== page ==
Emotional Co-Regulation Can Help Employees Dealing With Unwanted Stress

By Dr. Bill Howatt

Unwanted stress response refers to how an individual reacts to a situation, not the actual situation itself. It sneaks up on us and can cause us to say and do things that we later regret. COVID has increased unpleasant and unwanted stress for many of us, and sometimes, it can be difficult to manage these emotions.

Stress drives fear and can lead to counter-productive behaviours in all of our interactions, including those in the workplace. Employees may not have the skills needed to self-regulate and, in this state, may make knee-jerk decisions and choices under stress. If left unchecked, it can manifest in behaviours such as tardiness, theft, fraud, sexual harassment, bullying, absenteeism, substance abuse, workplace aggression, and sabotage.

Psychology Today defines emotional regulation as “the ability to exert control over one’s own emotional state. It may involve behaviours such as rethinking a challenging situation to reduce anger or anxiety, hiding visible signs of sadness or fear, or focusing on reasons to feel happy or calm.” If employees aren’t able to do this on their own, you can help them through co-regulation.

Co-regulation is a micro-skill that leaders can develop to support employees who are extremely stressed and negatively charged. It involves talking to the other person in a calming fashion to help de-escalate their emotions. It can be very challenging, particularly if the other person is feeling powerful or aggressive emotions. However, when done right, you can help your employees stabilize and avoid negative behaviours and thinking.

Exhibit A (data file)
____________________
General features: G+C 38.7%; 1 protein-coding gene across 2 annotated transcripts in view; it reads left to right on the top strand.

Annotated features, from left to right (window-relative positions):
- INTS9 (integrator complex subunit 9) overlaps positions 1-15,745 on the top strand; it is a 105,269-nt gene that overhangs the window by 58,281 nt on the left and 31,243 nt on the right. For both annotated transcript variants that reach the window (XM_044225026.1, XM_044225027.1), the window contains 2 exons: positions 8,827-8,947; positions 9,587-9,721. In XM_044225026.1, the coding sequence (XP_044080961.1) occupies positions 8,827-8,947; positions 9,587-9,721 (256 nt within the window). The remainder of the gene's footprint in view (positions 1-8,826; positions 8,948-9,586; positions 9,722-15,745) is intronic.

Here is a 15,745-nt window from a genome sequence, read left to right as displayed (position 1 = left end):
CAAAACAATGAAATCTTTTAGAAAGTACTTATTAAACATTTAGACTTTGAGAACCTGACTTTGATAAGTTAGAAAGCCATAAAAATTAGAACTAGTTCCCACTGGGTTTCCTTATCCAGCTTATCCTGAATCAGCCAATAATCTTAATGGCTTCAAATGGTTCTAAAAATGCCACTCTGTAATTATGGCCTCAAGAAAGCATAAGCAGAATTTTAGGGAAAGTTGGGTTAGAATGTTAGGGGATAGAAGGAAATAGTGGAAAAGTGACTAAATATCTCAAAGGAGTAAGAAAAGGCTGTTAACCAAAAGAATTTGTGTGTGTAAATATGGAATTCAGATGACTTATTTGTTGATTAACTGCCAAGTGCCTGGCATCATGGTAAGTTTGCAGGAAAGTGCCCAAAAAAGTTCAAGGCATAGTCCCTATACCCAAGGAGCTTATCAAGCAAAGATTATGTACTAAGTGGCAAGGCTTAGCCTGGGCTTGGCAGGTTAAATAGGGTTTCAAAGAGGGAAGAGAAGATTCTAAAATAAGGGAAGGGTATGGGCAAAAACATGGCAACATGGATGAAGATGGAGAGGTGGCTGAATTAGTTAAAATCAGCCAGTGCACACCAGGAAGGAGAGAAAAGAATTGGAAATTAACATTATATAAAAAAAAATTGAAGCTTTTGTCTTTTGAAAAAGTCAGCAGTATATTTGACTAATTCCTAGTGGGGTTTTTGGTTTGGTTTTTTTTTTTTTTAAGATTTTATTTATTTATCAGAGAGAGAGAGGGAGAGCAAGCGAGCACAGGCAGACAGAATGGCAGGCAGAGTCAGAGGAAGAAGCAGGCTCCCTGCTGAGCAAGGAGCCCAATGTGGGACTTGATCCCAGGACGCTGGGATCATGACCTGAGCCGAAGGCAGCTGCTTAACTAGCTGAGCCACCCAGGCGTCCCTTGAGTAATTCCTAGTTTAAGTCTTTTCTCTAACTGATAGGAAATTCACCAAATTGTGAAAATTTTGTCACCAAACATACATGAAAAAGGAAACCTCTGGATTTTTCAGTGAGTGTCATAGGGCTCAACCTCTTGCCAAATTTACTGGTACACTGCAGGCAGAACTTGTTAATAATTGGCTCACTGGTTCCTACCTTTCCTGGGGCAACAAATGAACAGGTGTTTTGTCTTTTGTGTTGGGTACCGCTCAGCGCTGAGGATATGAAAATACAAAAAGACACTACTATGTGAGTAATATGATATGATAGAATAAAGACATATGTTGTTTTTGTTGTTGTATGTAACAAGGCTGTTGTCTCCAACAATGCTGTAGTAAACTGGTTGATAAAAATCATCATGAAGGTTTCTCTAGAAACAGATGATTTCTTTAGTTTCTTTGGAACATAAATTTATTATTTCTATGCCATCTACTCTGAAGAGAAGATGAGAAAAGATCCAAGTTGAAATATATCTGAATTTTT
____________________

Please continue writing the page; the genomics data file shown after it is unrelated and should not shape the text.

Tips for facilitating emotional co-regulation

This skill requires a high degree of self-awareness and self-regulation. Ideally, it should occur just before or after an employee has lost their composure. The following five-step approach aligns with core principles of a psychologically safe workplace for removing fear.

  1. Look inward — When you observe an employee projecting unpleasant emotions, take stock of your own emotions. And, if possible, tap into those that are more supportive (e.g., being open, thoughtful, curious) to help the other individual shift their mindset and emotional state. Remember, this is about helping and supporting the other person versus correcting and disciplining. You may need to self-regulate to avoid reacting to their behaviour.
  2. Provide space for an employee to settle their active stress response — When an employee is stressed out, their fight-or-flight fear response is engaged. In this state, they can be emotional and may not be rational, and their body will generate more cortisol. Cortisol is the stress hormone that impacts the part of the brain that controls mood, motivation, and fear. When you are calm and relaxed, and allow or silence, there is a greater chance that the other person will feel less threatened and will see you are there to support them. A safe social connection can help lower cortisol levels.
  3. Problem-solve — Approaching an employee with a calm demeanor, warm greeting (e.g., I’m here to help), and projecting a pleasant emotion can help lower their cortisol levels, calm them down, and enable them to think more clearly. If you are mindful of your body language, tone, and emotional state, you can create a secure and non-judgemental space for the other person to start to self-regulate. Once the employee is in a calmer mindset, the leader can guide them towards appropriate options.
  4. Decide and implement action — Model a calm emotional state to help the other person shift to the same mindset. In this state, they will be able to make more informed decisions and implement actions to help them move forward. Once you've generated reasonable options through questions and conversation, support the employee in deciding what they will do next.
  5. Follow up — Always follow up to see how employees are doing and show them how much you care about their experience. Your genuine concern is an important factor in their emotional well-being.

We are all human, and we all make mistakes. Leaders who recognize this and avoid taking things personally can help employees get back on track and find emotional balance without causing them to feel bad or embarrassed. This will help your team feel safe and supported, and employees who feel safe in their workplace are more likely to thrive and flourish.


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